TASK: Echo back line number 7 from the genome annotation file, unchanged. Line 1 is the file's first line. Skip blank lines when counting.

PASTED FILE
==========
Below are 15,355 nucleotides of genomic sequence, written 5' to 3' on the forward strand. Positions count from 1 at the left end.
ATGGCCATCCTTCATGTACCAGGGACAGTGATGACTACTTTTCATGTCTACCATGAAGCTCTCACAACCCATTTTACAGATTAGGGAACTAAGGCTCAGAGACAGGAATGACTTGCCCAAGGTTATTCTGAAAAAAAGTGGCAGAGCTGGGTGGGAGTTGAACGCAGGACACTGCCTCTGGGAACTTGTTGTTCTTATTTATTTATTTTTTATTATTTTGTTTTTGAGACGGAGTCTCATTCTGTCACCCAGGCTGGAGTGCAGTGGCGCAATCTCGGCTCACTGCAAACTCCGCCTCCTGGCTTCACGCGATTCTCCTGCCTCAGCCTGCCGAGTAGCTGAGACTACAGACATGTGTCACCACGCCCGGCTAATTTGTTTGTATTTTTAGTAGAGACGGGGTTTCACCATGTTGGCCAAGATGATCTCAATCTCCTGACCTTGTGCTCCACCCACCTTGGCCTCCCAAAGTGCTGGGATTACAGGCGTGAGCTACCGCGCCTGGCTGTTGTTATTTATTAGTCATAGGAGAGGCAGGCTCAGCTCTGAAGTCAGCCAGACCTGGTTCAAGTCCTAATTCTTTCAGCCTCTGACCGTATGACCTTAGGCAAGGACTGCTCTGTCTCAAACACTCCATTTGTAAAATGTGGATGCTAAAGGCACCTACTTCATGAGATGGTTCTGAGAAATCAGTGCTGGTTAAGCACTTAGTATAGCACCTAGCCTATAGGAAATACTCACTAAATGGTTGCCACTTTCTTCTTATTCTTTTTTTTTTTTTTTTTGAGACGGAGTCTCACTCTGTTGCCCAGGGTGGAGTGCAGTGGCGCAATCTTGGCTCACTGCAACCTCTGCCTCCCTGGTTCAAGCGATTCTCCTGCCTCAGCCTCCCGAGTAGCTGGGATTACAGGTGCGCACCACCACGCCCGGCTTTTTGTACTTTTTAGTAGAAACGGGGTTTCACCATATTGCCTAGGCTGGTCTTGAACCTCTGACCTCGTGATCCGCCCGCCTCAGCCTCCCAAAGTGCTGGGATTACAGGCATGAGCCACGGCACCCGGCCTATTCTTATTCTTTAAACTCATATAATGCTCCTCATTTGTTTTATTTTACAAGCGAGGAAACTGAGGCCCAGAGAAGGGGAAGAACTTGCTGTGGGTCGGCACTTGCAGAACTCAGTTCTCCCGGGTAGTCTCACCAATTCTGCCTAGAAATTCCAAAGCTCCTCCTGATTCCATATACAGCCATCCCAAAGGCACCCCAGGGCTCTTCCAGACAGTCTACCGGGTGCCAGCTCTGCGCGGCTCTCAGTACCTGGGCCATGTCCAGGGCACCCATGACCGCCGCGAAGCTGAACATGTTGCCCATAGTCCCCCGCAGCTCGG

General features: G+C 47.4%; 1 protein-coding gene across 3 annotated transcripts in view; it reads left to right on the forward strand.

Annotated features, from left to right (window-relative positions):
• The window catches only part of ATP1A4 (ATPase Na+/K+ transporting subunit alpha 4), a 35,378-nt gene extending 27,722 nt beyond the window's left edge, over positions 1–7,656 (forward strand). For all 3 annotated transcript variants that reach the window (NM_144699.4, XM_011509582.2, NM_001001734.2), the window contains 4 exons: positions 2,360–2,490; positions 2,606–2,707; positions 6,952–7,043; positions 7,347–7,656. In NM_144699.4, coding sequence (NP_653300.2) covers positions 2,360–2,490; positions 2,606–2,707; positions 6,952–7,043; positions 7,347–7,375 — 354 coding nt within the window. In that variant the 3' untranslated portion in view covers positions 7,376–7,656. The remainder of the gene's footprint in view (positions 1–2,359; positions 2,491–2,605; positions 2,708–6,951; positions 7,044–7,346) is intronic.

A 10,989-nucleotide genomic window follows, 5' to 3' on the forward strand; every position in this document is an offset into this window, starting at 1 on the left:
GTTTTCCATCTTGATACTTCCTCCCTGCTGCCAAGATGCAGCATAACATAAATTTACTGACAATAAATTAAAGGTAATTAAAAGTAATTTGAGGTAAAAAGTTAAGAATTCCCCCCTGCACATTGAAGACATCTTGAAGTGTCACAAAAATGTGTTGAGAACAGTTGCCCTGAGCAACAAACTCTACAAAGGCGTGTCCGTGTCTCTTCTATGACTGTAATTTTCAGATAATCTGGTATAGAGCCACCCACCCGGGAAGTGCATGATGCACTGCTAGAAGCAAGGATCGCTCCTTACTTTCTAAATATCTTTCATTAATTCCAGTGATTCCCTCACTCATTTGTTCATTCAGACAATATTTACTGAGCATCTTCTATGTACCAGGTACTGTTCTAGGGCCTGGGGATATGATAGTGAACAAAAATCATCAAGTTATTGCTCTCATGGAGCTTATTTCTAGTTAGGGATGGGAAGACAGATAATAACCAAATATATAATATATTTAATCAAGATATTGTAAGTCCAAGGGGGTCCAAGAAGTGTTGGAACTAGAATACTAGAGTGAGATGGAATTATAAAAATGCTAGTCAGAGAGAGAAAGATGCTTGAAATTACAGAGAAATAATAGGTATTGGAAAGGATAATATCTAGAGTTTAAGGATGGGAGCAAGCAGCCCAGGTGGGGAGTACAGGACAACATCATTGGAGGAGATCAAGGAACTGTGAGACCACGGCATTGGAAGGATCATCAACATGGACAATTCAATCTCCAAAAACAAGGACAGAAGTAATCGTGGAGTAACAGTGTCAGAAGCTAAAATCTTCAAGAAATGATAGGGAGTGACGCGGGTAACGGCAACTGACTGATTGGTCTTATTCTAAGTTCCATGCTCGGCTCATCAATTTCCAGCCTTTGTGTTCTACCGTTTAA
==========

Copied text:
GTTTTCCATCTTGATACTTCCTCCCTGCTGCCAAGATGCAGCATAACATAAATTTACTGACAATAAATTAAAGGTAATTAAAAGTAATTTGAGGTAAAAAGTTAAGAATTCCCCCCTGCACATTGAAGACATCTTGAAGTGTCACAAAAATGTGTTGAGAACAGTTGCCCTGAGCAACAAACTCTACAAAGGCGTGTCCGTGTCTCTTCTATGACTGTAATTTTCAGATAATCTGGTATAGAGCCACCCACCCGGGAAGTGCATGATGCACTGCTAGAAGCAAGGATCGCTCCTTACTTTCTAAATATCTTTCATTAATTCCAGTGATTCCCTCACTCATTTGTTCATTCAGACAATATTTACTGAGCATCTTCTATGTACCAGGTACTGTTCTAGGGCCTGGGGATATGATAGTGAACAAAAATCATCAAGTTATTGCTCTCATGGAGCTTATTTCTAGTTAGGGATGGGAAGACAGATAATAACCAAATATATAATATATTTAATCAAGATATTGTAAGTCCAAGGGGGTCCAAGAAGTGTTGGAACTAGAATACTAGAGTGAGATGGAATTATAAAAATGCTAGTCAGAGAGAGAAAGATGCTTGAAATTACAGAGAAATAATAGGTATTGGAAAGGATAATATCTAGAGTTTAAGGATGGGAGCAAGCAGCCCAGGTGGGGAGTACAGGACAACATCATTGGAGGAGATCAAGGAACTGTGAGACCACGGCATTGGAAGGATCATCAACATGGACAATTCAATCTCCAAAAACAAGGACAGAAGTAATCGTGGAGTAACAGTGTCAGAAGCTAAAATCTTCAAGAAATGATAGGGAGTGACGCGGGTAACGGCAACTGACTGATTGGTCTTATTCTAAGTTCCATGCTCGGCTCATCAATTTCCAGCCTTTGTGTTCTACCGTTTAA